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Checkbiotech: Advances in rice biotechnology in the new millennium
Posted by: DR. RAUPP ; madora (IP Logged)
Date: July 08, 2005 07:10AM ; ;

Rice is likely the most important food crop in the world. Almost half of the
world?s population depends on rice as their staple food. Therefore, to meet
the needs of the growing world population, conventional breeding methods
need to be combined with recent achievements in rice biotechnology. Rice
genetic transformation has taken rapid strides since the first transgenic
rice plant was produced 15 years ago. During the last 10 years, tremendous
progress has been made to develop a high frequency, routine, and
reproducible genetic transformation protocol for rice, either through direct
DNA transfer or Agrobacterium-mediated transformation technology. Using
these technologies, a number of agronomically important traits and increased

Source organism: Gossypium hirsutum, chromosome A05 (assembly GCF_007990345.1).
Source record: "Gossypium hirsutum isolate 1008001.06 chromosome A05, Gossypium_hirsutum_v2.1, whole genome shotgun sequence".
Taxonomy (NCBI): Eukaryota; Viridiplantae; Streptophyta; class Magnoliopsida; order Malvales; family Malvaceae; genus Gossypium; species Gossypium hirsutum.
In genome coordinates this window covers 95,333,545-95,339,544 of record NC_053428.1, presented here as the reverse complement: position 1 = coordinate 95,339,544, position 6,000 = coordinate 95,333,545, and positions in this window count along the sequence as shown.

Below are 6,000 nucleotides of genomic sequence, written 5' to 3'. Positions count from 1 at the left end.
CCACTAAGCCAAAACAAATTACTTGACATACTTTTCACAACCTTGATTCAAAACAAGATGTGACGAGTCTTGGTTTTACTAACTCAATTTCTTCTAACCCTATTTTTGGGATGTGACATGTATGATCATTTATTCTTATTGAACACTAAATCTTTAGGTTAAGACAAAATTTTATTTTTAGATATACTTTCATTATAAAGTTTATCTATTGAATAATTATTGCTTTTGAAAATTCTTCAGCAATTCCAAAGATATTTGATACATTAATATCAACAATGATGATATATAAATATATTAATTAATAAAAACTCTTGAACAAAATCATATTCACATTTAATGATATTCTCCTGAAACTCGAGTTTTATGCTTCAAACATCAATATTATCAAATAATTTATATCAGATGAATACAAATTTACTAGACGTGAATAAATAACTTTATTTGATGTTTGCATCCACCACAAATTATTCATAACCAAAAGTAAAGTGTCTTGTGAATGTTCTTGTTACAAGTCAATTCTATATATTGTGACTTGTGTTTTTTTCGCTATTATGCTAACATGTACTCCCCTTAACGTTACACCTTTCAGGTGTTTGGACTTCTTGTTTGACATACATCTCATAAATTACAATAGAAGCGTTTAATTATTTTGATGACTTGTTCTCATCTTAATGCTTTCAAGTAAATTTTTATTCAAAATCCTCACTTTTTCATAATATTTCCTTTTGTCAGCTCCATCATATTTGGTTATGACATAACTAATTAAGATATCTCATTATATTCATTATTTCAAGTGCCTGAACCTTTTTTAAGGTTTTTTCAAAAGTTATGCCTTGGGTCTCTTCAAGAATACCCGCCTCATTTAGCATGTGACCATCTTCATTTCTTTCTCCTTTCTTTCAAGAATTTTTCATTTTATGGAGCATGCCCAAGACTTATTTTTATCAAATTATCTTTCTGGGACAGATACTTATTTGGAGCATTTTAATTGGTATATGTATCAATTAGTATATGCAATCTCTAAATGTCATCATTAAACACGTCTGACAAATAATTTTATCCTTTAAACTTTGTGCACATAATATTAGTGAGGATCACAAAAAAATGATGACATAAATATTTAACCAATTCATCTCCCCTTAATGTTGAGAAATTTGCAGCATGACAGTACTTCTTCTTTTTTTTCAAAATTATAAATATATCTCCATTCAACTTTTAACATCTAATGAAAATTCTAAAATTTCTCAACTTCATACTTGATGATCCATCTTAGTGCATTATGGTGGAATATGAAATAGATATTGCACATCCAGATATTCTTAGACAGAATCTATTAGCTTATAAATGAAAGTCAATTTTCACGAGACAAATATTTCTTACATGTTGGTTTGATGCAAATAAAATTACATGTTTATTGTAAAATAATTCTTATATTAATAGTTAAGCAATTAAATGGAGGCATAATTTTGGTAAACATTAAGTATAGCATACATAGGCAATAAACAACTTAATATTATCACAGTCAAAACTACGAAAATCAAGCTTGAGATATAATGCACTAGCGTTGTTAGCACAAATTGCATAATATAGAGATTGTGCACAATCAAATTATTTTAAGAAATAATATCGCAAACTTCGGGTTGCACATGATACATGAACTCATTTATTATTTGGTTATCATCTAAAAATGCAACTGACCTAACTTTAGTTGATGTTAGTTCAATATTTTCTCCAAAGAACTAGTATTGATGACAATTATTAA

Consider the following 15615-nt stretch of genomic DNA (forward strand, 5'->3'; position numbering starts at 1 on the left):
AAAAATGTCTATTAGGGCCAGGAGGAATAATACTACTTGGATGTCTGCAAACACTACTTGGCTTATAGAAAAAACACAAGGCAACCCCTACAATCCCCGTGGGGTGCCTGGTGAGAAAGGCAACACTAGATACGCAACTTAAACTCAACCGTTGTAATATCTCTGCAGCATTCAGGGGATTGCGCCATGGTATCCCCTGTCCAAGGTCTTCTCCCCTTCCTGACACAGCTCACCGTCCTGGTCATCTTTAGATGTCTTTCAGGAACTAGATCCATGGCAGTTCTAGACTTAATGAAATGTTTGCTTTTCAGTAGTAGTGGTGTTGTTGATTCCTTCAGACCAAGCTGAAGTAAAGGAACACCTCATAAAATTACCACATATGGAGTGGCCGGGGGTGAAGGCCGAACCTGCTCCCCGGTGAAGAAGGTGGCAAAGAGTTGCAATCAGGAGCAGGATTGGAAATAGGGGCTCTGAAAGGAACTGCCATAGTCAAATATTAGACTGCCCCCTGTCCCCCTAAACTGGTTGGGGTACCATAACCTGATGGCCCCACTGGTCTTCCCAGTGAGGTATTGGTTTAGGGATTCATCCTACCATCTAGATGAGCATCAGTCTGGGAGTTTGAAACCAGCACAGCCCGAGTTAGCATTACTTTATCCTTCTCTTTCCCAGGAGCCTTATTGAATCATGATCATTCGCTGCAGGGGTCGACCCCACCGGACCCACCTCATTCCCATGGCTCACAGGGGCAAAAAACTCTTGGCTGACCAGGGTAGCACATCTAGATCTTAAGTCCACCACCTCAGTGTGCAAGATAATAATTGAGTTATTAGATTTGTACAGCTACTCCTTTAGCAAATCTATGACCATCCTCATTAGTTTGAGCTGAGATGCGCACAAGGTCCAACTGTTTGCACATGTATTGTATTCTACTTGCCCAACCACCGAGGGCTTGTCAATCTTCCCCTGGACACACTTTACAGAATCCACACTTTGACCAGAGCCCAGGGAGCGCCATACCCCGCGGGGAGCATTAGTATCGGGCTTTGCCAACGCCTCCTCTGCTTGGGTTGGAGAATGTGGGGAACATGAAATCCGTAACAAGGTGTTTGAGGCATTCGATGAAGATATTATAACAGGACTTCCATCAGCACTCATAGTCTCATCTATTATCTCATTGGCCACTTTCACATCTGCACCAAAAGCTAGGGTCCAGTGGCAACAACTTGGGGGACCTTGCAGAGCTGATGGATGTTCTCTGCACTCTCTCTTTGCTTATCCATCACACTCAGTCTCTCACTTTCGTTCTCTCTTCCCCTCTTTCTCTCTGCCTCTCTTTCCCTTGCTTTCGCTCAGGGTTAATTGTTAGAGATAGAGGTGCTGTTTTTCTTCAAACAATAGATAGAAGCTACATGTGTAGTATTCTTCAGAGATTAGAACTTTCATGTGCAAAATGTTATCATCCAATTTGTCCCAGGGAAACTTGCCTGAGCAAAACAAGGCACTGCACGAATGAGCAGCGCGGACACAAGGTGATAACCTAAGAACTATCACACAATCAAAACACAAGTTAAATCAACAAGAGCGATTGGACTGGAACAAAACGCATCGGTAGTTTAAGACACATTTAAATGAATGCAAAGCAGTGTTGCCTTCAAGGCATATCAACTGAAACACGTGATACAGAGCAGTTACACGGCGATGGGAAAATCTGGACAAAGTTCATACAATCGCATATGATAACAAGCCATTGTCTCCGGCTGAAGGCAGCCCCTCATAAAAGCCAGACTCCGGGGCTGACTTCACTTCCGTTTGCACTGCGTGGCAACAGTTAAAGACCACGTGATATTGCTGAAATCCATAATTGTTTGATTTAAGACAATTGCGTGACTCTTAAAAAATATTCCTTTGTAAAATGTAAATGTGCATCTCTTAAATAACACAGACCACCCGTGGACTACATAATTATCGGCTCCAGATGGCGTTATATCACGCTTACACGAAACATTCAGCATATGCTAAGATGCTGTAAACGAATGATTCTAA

rice nutritional value have been achieved1,2,3. In the last five years, the
focus has shifted to use rice as a model monocotyledon system, similar to
the use of Arabidopsis as a model for dicotyledons. Additionally, rice was
the first crop plant that had its genome sequenced4. Besides effecting its
own improvement, sequencing the rice genome opens up the possibility of
improving other cereals such as maize and wheat, as there is significant
conservation of genes among cereals, July 2005 by Shavindra Bajaj and
Amitabh Mohanty.

This article summarizes highlights of the progress in transgenic rice
technology over the last five years, with particular emphasis on agronomic
and nutritional traits1. Due to space constraints, we have cited recent
reviews covering the advancements in rice biotechnology1,2,3. The readers
are referred to the references in these reviews for further reading.